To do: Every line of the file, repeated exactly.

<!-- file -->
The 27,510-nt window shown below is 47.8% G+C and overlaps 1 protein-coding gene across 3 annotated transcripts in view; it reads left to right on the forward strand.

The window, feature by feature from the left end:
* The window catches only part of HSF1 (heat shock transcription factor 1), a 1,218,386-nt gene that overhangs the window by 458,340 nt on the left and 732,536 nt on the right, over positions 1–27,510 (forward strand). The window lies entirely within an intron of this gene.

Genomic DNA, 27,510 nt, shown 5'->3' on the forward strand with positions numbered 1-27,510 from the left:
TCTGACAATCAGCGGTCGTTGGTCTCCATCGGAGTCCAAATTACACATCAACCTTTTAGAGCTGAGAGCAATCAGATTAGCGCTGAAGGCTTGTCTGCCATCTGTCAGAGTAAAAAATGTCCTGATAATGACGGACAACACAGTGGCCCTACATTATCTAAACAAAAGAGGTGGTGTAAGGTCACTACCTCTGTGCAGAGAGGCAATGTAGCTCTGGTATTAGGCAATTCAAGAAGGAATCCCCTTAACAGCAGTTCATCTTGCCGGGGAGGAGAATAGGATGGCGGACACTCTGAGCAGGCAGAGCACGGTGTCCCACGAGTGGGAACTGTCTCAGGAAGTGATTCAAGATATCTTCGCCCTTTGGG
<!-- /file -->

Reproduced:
The 27,510-nt window shown below is 47.8% G+C and overlaps 1 protein-coding gene across 3 annotated transcripts in view; it reads left to right on the forward strand.

The window, feature by feature from the left end:
* The window catches only part of HSF1 (heat shock transcription factor 1), a 1,218,386-nt gene that overhangs the window by 458,340 nt on the left and 732,536 nt on the right, over positions 1–27,510 (forward strand). The window lies entirely within an intron of this gene.

Genomic DNA, 27,510 nt, shown 5'->3' on the forward strand with positions numbered 1-27,510 from the left:
TCTGACAATCAGCGGTCGTTGGTCTCCATCGGAGTCCAAATTACACATCAACCTTTTAGAGCTGAGAGCAATCAGATTAGCGCTGAAGGCTTGTCTGCCATCTGTCAGAGTAAAAAATGTCCTGATAATGACGGACAACACAGTGGCCCTACATTATCTAAACAAAAGAGGTGGTGTAAGGTCACTACCTCTGTGCAGAGAGGCAATGTAGCTCTGGTATTAGGCAATTCAAGAAGGAATCCCCTTAACAGCAGTTCATCTTGCCGGGGAGGAGAATAGGATGGCGGACACTCTGAGCAGGCAGAGCACGGTGTCCCACGAGTGGGAACTGTCTCAGGAAGTGATTCAAGATATCTTCGCCCTTTGGG